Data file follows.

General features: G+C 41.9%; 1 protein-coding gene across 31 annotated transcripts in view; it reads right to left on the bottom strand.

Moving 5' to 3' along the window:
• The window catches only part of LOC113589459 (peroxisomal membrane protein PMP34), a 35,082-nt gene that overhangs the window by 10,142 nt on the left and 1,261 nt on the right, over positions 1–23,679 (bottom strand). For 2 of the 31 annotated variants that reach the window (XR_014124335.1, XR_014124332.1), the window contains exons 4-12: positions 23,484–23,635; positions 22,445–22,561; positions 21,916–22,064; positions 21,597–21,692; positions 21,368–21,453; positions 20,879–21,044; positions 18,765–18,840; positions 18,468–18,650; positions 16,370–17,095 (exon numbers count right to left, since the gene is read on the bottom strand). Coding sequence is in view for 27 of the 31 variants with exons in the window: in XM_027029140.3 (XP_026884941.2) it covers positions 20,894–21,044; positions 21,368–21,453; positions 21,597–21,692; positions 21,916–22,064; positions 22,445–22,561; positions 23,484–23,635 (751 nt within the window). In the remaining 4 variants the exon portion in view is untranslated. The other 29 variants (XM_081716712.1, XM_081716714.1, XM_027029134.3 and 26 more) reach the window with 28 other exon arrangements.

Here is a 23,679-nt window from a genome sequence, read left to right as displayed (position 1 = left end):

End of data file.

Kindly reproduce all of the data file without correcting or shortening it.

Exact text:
General features: G+C 41.9%; 1 protein-coding gene across 31 annotated transcripts in view; it reads right to left on the bottom strand.

Moving 5' to 3' along the window:
• The window catches only part of LOC113589459 (peroxisomal membrane protein PMP34), a 35,082-nt gene that overhangs the window by 10,142 nt on the left and 1,261 nt on the right, over positions 1–23,679 (bottom strand). For 2 of the 31 annotated variants that reach the window (XR_014124335.1, XR_014124332.1), the window contains exons 4-12: positions 23,484–23,635; positions 22,445–22,561; positions 21,916–22,064; positions 21,597–21,692; positions 21,368–21,453; positions 20,879–21,044; positions 18,765–18,840; positions 18,468–18,650; positions 16,370–17,095 (exon numbers count right to left, since the gene is read on the bottom strand). Coding sequence is in view for 27 of the 31 variants with exons in the window: in XM_027029140.3 (XP_026884941.2) it covers positions 20,894–21,044; positions 21,368–21,453; positions 21,597–21,692; positions 21,916–22,064; positions 22,445–22,561; positions 23,484–23,635 (751 nt within the window). In the remaining 4 variants the exon portion in view is untranslated. The other 29 variants (XM_081716712.1, XM_081716714.1, XM_027029134.3 and 26 more) reach the window with 28 other exon arrangements.

Here is a 23,679-nt window from a genome sequence, read left to right as displayed (position 1 = left end):